For entertainment purposes, I decided to write about some of the most popular systems for betting at blackjack. (For more information about betting systems, visit Ildado.)
The Martingale System
"If you want to maximize your chances of a net win, at the cost of a possible very large loss, then the best strategy is to bet more after losing, thus trying to recoup past losses. The Martingale is an example of a very aggressive form of this strategy." - Michael Shackleford, Wizard of Odds
Perhaps the most famous gambling betting system is called Martingale -- I won't go through every single betting system that I'm aware of because it would be largely a waste of time (again, they don't work), but I will explain Martingale as an example.
The Martingale betting system is simple: you double your bet until you win. Surprisingly many gamblers consider Martingale a foolproof system for betting at blackjack. (They are wrong.) Martingale "works" until you fail to win and run out of money (use this system long enough and you will do that.)
Edward Packel points out two big problems with Martingale in his book The Mathematics of Games and Gambling:
- The player has only a finite amount of capital.
- The casino imposes a maximum on any given bet.
Gamblers who use Martingale brag about winning frequently and it's likely that they do. You will certainly win over 50% of your sessions but some % of the time you will either run out of money or face the maximum bet cap, which means you lose everything.
You need to know what to do, but it's also good to know what absolutely not to do in blackjack games (by avoiding the wrong things, you'll more likely do the right things), so I decided to expose some of the common blackjack mistakes:
Casinos promote blackjack insurance side bets as something of a guarantee to make money with your current hand. Many players believe that it's therefore a good idea to insure your strong hands -- in reality, insurance is never a good option for the player and the worst time to take insurance is when you have a strong hand.
But why is it bad to take insurance on any blackjack hand?
First of all, insurance is a side bet and has no effect on the actual hand you're playing. Regardless of the outcome of your insurance bet, the original hand will be played in a standard way. If you take insurance and the dealer has a natural blackjack, insurance pays 2:1; if the dealer doesn't have a natural blackjack, you lose the insurance bet. (Remember: the original hand will be played in a standard way no matter what.)
Depending on the amount of decks in use and cards already dealt, the chances for the dealer to have a ten, jack, queen or king as the second card are about 4/13; obviously the card is anything but a ten value with a chance of 9/13. A simple expected value calculation tells us that you'll lose about 1/13 of the bet size per insurance bet.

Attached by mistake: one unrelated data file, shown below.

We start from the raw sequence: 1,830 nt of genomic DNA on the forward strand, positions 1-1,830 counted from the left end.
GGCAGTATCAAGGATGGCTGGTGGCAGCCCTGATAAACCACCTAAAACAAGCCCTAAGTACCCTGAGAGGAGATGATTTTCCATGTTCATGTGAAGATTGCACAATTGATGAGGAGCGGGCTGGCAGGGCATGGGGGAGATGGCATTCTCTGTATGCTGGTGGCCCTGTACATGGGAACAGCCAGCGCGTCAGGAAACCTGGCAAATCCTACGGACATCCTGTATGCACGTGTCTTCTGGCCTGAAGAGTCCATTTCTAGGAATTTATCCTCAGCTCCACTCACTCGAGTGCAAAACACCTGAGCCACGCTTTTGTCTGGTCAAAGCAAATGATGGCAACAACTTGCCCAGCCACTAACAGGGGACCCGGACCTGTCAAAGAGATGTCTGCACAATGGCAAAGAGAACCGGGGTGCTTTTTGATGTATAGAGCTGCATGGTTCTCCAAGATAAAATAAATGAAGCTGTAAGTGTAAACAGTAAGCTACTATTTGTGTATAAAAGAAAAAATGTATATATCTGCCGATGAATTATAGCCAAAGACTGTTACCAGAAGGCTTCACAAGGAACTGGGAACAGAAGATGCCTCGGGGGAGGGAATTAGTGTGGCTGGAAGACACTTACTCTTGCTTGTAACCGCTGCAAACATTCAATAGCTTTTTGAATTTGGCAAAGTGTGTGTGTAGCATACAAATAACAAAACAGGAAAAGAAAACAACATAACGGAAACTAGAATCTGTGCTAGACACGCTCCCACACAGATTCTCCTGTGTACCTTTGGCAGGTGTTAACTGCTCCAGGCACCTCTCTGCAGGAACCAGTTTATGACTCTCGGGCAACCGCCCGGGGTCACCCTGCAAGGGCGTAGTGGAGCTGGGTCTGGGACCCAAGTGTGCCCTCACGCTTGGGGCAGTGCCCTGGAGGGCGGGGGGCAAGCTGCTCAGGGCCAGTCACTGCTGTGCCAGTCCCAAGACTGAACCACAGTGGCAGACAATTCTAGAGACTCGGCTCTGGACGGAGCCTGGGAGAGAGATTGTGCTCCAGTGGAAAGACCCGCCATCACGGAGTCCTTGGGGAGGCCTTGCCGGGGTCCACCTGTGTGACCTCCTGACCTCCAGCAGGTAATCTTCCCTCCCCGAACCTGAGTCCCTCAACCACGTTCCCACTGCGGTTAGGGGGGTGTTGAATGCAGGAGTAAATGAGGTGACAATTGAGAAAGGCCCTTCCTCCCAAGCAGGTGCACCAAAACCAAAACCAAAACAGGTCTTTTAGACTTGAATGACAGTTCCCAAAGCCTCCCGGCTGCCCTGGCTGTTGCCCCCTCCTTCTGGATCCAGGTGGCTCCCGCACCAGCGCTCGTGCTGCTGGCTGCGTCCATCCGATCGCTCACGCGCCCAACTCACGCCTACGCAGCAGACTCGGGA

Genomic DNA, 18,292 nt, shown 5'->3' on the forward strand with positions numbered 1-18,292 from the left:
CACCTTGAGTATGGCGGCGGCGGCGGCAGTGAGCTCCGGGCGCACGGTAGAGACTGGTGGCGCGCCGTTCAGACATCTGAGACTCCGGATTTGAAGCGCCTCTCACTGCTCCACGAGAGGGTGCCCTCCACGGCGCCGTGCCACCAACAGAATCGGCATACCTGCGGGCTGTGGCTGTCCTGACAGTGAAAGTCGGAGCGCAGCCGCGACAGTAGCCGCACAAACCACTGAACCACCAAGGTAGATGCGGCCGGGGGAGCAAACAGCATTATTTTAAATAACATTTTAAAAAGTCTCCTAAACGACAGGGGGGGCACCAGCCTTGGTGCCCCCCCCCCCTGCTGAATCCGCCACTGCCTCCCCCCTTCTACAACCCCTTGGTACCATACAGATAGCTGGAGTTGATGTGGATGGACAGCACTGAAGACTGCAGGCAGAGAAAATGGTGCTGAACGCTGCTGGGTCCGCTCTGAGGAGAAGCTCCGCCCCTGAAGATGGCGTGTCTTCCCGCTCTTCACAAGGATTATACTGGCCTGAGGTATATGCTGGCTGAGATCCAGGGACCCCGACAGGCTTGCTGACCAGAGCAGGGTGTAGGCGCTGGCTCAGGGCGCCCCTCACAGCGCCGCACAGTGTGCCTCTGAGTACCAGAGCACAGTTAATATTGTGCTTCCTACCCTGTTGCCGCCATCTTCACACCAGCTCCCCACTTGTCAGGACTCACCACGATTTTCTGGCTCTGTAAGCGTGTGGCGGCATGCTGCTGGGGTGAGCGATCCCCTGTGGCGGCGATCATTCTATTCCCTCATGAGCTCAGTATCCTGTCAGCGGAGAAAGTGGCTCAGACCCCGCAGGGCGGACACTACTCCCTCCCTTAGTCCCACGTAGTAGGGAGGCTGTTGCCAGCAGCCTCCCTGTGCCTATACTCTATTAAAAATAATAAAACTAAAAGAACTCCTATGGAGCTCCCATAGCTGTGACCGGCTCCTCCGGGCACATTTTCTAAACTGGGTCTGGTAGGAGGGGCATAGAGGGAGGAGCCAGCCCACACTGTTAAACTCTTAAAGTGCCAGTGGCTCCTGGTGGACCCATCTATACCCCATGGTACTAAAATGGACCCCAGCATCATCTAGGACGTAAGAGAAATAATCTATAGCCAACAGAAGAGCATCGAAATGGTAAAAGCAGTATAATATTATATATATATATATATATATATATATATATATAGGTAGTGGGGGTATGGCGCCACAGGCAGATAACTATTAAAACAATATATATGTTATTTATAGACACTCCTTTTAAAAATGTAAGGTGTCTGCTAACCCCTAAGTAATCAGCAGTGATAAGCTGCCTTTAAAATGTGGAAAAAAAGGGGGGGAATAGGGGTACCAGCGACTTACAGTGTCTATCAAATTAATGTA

That's about 7.7% loss per insurance bet.
And why is it worse to insure strong blackjack hands (even though insuring all kinds of hands is wrong in most cases)? Two examples: in example A your hand is 3,4 and the dealer's upcard is ace, while in example B your hand is Q,K and the dealer's upcard stays the same.
Many blackjack players would say that it's better to insure the stronger hand (Q,K) -- however, when you have two cards with a value of ten, the deck or shoe has two of those less and you get less benefit from insuring the hand since it's less likely for the dealer to have a card with a value of ten.
So one of the common blackjack mistakes is to take insurance and even a bigger one is to take insurance on strong blackjack hands.
Not Hitting on Soft 16.
One of the most mind-boggling blackjack mistakes is to not hit on a soft 16 (means you have an ace in your hand which you can use as either a value of 11 or 1.)
You have nothing to lose!
The dealer must take more cards until the hand's value is 17 or more -- therefore it makes no difference if your hand is valued 16 or any other number under 17 since you'll only beat the dealer in case the dealer busts. So you might as well hit on the soft 16 and try to make it a value of 17 or higher (while keeping it under 21, of course).
Deviating from Basic Strategy
It's rarely advisable to deviate from basic strategy and the only expection could be when you're making a cover play (see blackjack tips), although even that is questionable, since casinos look for card counters, not those who play according to basic strategy.
Sometimes the dealer might suggest a play that differs from what basic strategy tells you to do -- this is because the dealer knows no better. It's surprising how rarely dealers are familiar with basic strategy or card counting but still feel the need to "teach" customers to play blackjack.
Using Betting Progression Systems
Martingale, Fibonacci, Labouchere... you name it. There's zero evidence that any betting progression system works and, in fact, all the evidence against them working.
Smart card counters bet small when the deck is bad and big when the deck is good. There's no other sensible betting system for blackjack since you really just want to to sacrifice the minimum amount of money when the deck is bad and the maximum amount of money when the deck is good.
Act Based on Superstitions, Riding the Wave, etc.
Smart gamblers always choose the option that has the highest expected value -- in other words, you find out your best move by comparing each actions' expected value and then you choose the one with the highest EV.
Never rely on your instincts, superstitions or "riding the wave."